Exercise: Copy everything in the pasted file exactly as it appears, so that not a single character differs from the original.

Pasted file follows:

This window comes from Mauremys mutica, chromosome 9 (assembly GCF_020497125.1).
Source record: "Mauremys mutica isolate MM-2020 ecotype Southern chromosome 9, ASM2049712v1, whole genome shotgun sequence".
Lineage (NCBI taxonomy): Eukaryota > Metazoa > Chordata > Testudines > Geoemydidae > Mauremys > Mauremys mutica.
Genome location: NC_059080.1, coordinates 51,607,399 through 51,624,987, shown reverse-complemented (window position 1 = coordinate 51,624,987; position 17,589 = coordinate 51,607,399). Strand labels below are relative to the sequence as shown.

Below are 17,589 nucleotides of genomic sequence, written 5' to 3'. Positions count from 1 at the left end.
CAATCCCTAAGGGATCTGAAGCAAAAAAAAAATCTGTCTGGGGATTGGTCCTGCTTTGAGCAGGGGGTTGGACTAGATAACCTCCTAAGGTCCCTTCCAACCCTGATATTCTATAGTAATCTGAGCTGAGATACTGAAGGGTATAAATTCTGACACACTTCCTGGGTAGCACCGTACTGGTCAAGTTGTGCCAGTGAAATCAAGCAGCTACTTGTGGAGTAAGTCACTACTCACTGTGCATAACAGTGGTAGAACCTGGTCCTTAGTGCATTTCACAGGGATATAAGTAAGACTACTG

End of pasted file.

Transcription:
This window comes from Mauremys mutica, chromosome 9 (assembly GCF_020497125.1).
Source record: "Mauremys mutica isolate MM-2020 ecotype Southern chromosome 9, ASM2049712v1, whole genome shotgun sequence".
Lineage (NCBI taxonomy): Eukaryota > Metazoa > Chordata > Testudines > Geoemydidae > Mauremys > Mauremys mutica.
Genome location: NC_059080.1, coordinates 51,607,399 through 51,624,987, shown reverse-complemented (window position 1 = coordinate 51,624,987; position 17,589 = coordinate 51,607,399). Strand labels below are relative to the sequence as shown.

Below are 17,589 nucleotides of genomic sequence, written 5' to 3'. Positions count from 1 at the left end.
CAATCCCTAAGGGATCTGAAGCAAAAAAAAAATCTGTCTGGGGATTGGTCCTGCTTTGAGCAGGGGGTTGGACTAGATAACCTCCTAAGGTCCCTTCCAACCCTGATATTCTATAGTAATCTGAGCTGAGATACTGAAGGGTATAAATTCTGACACACTTCCTGGGTAGCACCGTACTGGTCAAGTTGTGCCAGTGAAATCAAGCAGCTACTTGTGGAGTAAGTCACTACTCACTGTGCATAACAGTGGTAGAACCTGGTCCTTAGTGCATTTCACAGGGATATAAGTAAGACTACTG